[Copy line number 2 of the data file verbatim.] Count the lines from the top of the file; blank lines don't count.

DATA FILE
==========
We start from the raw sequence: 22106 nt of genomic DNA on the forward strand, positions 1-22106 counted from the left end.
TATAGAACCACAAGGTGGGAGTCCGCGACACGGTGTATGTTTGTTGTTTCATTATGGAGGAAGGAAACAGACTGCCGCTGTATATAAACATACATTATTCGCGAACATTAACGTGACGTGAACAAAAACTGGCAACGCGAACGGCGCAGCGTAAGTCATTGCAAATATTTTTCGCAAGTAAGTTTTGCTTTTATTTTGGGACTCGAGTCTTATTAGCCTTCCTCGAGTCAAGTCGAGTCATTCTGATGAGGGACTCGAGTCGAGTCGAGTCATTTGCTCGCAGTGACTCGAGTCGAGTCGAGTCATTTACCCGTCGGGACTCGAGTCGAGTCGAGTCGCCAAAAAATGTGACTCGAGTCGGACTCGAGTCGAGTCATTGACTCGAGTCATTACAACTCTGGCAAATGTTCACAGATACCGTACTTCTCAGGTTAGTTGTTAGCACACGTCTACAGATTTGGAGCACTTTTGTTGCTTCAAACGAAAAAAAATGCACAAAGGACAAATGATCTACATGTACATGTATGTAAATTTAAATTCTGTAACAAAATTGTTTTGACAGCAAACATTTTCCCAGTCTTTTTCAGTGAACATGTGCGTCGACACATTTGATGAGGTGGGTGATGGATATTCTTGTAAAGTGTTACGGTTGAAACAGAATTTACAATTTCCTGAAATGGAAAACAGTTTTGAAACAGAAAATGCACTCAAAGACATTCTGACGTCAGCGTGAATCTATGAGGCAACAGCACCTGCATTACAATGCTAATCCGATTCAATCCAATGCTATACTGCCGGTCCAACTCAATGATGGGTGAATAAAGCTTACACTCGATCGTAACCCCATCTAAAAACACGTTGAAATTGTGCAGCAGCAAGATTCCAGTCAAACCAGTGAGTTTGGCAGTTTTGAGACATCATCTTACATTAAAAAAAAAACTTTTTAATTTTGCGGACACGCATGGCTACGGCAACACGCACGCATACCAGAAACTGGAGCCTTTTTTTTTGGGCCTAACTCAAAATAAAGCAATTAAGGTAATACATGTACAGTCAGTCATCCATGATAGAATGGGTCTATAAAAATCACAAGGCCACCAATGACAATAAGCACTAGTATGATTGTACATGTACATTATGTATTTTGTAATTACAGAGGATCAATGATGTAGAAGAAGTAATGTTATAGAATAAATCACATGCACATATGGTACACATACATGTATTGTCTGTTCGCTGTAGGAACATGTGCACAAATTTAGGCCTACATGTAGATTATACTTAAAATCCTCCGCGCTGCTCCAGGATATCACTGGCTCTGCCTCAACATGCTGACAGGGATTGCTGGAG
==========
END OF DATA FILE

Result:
TATAGAACCACAAGGTGGGAGTCCGCGACACGGTGTATGTTTGTTGTTTCATTATGGAGGAAGGAAACAGACTGCCGCTGTATATAAACATACATTATTCGCGAACATTAACGTGACGTGAACAAAAACTGGCAACGCGAACGGCGCAGCGTAAGTCATTGCAAATATTTTTCGCAAGTAAGTTTTGCTTTTATTTTGGGACTCGAGTCTTATTAGCCTTCCTCGAGTCAAGTCGAGTCATTCTGATGAGGGACTCGAGTCGAGTCGAGTCATTTGCTCGCAGTGACTCGAGTCGAGTCGAGTCATTTACCCGTCGGGACTCGAGTCGAGTCGAGTCGCCAAAAAATGTGACTCGAGTCGGACTCGAGTCGAGTCATTGACTCGAGTCATTACAACTCTGGCAAATGTTCACAGATACCGTACTTCTCAGGTTAGTTGTTAGCACACGTCTACAGATTTGGAGCACTTTTGTTGCTTCAAACGAAAAAAAATGCACAAAGGACAAATGATCTACATGTACATGTATGTAAATTTAAATTCTGTAACAAAATTGTTTTGACAGCAAACATTTTCCCAGTCTTTTTCAGTGAACATGTGCGTCGACACATTTGATGAGGTGGGTGATGGATATTCTTGTAAAGTGTTACGGTTGAAACAGAATTTACAATTTCCTGAAATGGAAAACAGTTTTGAAACAGAAAATGCACTCAAAGACATTCTGACGTCAGCGTGAATCTATGAGGCAACAGCACCTGCATTACAATGCTAATCCGATTCAATCCAATGCTATACTGCCGGTCCAACTCAATGATGGGTGAATAAAGCTTACACTCGATCGTAACCCCATCTAAAAACACGTTGAAATTGTGCAGCAGCAAGATTCCAGTCAAACCAGTGAGTTTGGCAGTTTTGAGACATCATCTTACATTAAAAAAAAAACTTTTTAATTTTGCGGACACGCATGGCTACGGCAACACGCACGCATACCAGAAACTGGAGCCTTTTTTTTTGGGCCTAACTCAAAATAAAGCAATTAAGGTAATACATGTACAGTCAGTCATCCATGATAGAATGGGTCTATAAAAATCACAAGGCCACCAATGACAATAAGCACTAGTATGATTGTACATGTACATTATGTATTTTGTAATTACAGAGGATCAATGATGTAGAAGAAGTAATGTTATAGAATAAATCACATGCACATATGGTACACATACATGTATTGTCTGTTCGCTGTAGGAACATGTGCACAAATTTAGGCCTACATGTAGATTATACTTAAAATCCTCCGCGCTGCTCCAGGATATCACTGGCTCTGCCTCAACATGCTGACAGGGATTGCTGGAG